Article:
As I noted, I looked for more info and found none. The way Associated Press (one of the sources for my story) put it was that the priest “was seeking to break the 19-hour record for the longest time in-flight with party balloons.” In a different story, the AP said it was “19-hour record for the most hours flying with balloons,” which is obviously incorrect, and sloppy, reporting. My other source (London Telegraph) apparently tried to research it and, when they didn’t find any authoritative source for the claim, omitted the reference altogether. -rc

  6. The reason every story I saw included 19 hours is because I included that in my Google search criteria. Apologies for that oversight. Gives new meaning to Q.E.D. Nevertheless, there are over ten thousand returns. In the first twenty or so, the majority reference the supposed record to be for helium (not party) balloons, compounding the error.

    The story is already rich with levels of humor (celibacy/death/Darwin/removal from the gene pool). I originally wrote with the intent to add another level, the nature of the record to be broken. If it turns out to be undocumented (looking that way), all the more stranger than fiction.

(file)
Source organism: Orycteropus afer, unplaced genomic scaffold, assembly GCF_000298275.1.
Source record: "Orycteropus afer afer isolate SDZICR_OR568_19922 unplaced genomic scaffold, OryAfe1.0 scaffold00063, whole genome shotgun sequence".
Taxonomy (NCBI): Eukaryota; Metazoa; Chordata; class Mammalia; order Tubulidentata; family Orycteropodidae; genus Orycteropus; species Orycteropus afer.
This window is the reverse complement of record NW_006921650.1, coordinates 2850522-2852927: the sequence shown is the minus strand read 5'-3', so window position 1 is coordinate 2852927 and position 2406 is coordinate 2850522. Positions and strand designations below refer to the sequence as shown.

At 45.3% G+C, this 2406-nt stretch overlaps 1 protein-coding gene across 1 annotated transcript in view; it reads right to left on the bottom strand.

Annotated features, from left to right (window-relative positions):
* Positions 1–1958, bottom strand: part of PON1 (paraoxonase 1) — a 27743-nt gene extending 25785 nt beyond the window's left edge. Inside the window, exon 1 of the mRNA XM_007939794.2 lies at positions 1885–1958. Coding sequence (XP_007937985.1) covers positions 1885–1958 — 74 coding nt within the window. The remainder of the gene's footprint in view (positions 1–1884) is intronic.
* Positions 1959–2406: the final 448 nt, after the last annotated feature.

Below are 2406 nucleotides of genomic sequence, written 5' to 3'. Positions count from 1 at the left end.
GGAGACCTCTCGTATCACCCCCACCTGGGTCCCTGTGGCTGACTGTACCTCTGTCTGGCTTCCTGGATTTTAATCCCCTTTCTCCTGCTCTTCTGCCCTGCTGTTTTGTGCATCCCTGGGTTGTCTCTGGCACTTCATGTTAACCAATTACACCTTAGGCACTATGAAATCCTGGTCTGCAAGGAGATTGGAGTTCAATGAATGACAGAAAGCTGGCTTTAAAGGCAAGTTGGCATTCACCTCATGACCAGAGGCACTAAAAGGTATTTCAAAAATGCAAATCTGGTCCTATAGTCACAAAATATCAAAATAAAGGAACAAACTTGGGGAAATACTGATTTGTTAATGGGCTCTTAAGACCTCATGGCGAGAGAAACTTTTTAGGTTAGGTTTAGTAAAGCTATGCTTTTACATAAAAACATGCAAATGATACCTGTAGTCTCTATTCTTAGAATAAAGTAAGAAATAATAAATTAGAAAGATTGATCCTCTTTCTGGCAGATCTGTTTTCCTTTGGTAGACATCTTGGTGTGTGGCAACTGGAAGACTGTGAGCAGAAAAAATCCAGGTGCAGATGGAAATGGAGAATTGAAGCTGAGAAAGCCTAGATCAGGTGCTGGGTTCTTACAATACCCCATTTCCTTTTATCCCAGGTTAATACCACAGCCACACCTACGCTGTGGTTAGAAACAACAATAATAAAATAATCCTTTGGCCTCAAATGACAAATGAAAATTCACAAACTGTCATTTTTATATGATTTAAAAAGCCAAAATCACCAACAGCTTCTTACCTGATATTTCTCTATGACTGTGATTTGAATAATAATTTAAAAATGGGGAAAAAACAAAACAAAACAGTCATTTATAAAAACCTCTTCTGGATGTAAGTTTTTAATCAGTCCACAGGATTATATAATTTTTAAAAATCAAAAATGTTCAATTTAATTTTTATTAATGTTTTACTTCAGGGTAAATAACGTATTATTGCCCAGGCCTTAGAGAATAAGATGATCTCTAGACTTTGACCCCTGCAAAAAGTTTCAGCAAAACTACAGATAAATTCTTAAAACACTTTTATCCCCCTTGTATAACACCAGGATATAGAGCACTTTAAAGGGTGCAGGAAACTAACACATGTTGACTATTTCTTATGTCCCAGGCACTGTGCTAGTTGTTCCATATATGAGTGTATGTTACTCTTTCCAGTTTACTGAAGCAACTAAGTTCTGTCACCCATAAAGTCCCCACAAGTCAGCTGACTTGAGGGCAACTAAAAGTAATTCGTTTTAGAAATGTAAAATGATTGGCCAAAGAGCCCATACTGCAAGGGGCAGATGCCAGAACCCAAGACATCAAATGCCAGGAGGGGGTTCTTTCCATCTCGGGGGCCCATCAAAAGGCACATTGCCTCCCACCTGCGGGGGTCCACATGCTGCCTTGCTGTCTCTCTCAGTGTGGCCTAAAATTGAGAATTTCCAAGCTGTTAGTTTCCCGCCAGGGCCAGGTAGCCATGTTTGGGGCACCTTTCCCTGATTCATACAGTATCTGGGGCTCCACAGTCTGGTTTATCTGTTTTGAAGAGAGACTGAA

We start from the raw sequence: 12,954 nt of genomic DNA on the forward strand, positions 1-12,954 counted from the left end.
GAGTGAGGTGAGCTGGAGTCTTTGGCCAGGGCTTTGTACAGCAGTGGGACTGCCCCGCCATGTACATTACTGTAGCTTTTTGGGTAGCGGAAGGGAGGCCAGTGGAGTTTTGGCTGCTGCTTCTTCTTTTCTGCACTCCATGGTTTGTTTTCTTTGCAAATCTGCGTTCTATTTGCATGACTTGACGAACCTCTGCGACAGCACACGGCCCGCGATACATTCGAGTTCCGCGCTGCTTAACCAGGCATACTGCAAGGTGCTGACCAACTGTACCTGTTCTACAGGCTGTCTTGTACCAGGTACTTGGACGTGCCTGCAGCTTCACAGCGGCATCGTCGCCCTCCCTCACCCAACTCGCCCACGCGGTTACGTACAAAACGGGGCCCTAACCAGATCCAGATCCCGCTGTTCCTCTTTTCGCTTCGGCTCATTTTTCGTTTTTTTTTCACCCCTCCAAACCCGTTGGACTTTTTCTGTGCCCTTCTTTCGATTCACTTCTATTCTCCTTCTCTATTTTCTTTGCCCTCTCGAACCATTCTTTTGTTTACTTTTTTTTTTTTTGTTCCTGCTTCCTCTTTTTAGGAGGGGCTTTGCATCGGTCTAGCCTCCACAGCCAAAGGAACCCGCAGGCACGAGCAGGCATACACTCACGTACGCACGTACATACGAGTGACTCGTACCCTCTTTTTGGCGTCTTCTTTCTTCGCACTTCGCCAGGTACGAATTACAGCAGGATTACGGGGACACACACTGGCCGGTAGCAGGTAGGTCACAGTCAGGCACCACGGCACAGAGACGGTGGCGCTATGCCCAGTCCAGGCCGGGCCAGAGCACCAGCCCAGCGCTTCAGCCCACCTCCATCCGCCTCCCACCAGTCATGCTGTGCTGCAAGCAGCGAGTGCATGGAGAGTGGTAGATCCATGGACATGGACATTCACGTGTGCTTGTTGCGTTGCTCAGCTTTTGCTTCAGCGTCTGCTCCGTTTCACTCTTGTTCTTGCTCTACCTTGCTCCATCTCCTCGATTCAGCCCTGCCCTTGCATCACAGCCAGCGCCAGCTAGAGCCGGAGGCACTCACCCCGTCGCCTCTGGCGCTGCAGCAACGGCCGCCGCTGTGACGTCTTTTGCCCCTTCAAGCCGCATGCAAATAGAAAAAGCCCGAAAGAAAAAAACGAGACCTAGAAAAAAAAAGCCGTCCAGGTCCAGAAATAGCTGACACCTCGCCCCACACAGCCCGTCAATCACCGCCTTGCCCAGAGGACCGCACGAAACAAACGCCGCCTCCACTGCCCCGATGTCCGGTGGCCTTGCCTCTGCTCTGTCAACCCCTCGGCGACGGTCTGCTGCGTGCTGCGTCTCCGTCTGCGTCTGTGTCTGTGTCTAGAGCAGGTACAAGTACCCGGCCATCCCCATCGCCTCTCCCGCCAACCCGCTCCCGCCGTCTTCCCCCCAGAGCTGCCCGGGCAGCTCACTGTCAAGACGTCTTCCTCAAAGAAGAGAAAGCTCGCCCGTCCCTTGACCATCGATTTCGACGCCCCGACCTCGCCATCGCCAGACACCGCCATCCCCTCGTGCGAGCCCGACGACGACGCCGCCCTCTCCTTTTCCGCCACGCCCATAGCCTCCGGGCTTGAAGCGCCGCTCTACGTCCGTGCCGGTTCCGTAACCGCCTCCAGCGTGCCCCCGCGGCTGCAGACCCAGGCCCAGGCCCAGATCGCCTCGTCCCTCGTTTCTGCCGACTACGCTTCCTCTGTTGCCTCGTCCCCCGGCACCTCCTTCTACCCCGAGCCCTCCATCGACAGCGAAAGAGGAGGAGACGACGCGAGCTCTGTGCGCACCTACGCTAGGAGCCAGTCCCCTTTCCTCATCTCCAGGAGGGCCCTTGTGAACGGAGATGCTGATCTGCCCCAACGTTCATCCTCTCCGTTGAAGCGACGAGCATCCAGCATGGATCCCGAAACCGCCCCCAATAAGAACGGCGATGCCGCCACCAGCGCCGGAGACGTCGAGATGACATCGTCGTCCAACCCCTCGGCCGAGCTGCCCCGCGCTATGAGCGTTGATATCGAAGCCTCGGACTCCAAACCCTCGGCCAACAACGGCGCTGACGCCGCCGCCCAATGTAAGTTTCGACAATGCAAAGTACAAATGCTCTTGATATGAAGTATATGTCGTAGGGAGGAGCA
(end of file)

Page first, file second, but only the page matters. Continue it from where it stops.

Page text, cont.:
Kudos to rc for acknowledging the unresearched record; it was not my intent to question his work. Same goes for my unintentional google sleight of hand.

    I didn’t feel questioned or second-guessed at all. I can only rely on my sources, and work to use “reliable” sources, dropping those that have less than stellar records. So I’m confident in my work (with the ever-present caveat noted on my sources page), and never mind people checking into things. -rc

  7. I live in southern Brazil where the priest made that trip. Leaving on 20 April, his remains were found on 3 July, off the coast of Rio de Janeiro. I think he floated most of the way. So, he did indeed win the Darwin award – in a way, being a priest should automatically make the person a contender, but it certainly doesn’t guarantee that they will leave no offspring. But, being a priest and doing something really stupid – well, he certainly removed himself from the gene pool.

  8. Odd that nobody mentioned that the lawn chair balloon ride was reproduced in part on MythBusters. A segment can be seen here.

    That’s from the third of the 3-show pilot sequence, back when they had “folklorist” Heather Joseph-Witham slowing things down by retelling the myths as if they needed some sort of “expert” to read an urban legend. Thankfully, they got rid of her early in the second season and the show really took off. -rc

  9. What about the Australian movie “Danny Deckchair”?

    Haven’t seen that comedy, but it was inspired by Lawnchair Larry.